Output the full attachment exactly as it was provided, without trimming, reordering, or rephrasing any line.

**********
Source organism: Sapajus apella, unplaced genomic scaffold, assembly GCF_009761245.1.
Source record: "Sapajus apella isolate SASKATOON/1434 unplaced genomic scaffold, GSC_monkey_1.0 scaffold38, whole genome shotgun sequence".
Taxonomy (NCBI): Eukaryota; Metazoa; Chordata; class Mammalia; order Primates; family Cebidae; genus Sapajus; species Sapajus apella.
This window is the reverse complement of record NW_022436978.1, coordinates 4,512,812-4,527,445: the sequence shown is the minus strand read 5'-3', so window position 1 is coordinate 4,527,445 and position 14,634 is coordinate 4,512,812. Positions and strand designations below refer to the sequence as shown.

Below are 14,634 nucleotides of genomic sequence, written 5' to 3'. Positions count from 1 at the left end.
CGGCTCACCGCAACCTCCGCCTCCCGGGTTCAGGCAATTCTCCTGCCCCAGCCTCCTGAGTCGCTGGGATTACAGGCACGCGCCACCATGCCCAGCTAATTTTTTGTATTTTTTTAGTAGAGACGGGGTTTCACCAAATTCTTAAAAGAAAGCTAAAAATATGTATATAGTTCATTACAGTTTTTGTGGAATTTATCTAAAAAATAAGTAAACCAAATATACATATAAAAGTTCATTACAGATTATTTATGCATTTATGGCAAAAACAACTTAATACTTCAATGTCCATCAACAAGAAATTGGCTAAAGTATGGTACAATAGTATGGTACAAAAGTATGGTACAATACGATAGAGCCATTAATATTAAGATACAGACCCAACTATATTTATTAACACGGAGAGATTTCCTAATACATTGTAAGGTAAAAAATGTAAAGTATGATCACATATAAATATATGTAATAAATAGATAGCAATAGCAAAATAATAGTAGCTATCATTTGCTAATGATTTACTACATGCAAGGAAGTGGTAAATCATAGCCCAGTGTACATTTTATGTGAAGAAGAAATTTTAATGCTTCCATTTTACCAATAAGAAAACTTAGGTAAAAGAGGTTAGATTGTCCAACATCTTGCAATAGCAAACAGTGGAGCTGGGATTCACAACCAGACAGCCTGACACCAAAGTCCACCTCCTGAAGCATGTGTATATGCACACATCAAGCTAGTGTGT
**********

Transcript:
Source organism: Sapajus apella, unplaced genomic scaffold, assembly GCF_009761245.1.
Source record: "Sapajus apella isolate SASKATOON/1434 unplaced genomic scaffold, GSC_monkey_1.0 scaffold38, whole genome shotgun sequence".
Taxonomy (NCBI): Eukaryota; Metazoa; Chordata; class Mammalia; order Primates; family Cebidae; genus Sapajus; species Sapajus apella.
This window is the reverse complement of record NW_022436978.1, coordinates 4,512,812-4,527,445: the sequence shown is the minus strand read 5'-3', so window position 1 is coordinate 4,527,445 and position 14,634 is coordinate 4,512,812. Positions and strand designations below refer to the sequence as shown.

Below are 14,634 nucleotides of genomic sequence, written 5' to 3'. Positions count from 1 at the left end.
CGGCTCACCGCAACCTCCGCCTCCCGGGTTCAGGCAATTCTCCTGCCCCAGCCTCCTGAGTCGCTGGGATTACAGGCACGCGCCACCATGCCCAGCTAATTTTTTGTATTTTTTTAGTAGAGACGGGGTTTCACCAAATTCTTAAAAGAAAGCTAAAAATATGTATATAGTTCATTACAGTTTTTGTGGAATTTATCTAAAAAATAAGTAAACCAAATATACATATAAAAGTTCATTACAGATTATTTATGCATTTATGGCAAAAACAACTTAATACTTCAATGTCCATCAACAAGAAATTGGCTAAAGTATGGTACAATAGTATGGTACAAAAGTATGGTACAATACGATAGAGCCATTAATATTAAGATACAGACCCAACTATATTTATTAACACGGAGAGATTTCCTAATACATTGTAAGGTAAAAAATGTAAAGTATGATCACATATAAATATATGTAATAAATAGATAGCAATAGCAAAATAATAGTAGCTATCATTTGCTAATGATTTACTACATGCAAGGAAGTGGTAAATCATAGCCCAGTGTACATTTTATGTGAAGAAGAAATTTTAATGCTTCCATTTTACCAATAAGAAAACTTAGGTAAAAGAGGTTAGATTGTCCAACATCTTGCAATAGCAAACAGTGGAGCTGGGATTCACAACCAGACAGCCTGACACCAAAGTCCACCTCCTGAAGCATGTGTATATGCACACATCAAGCTAGTGTGT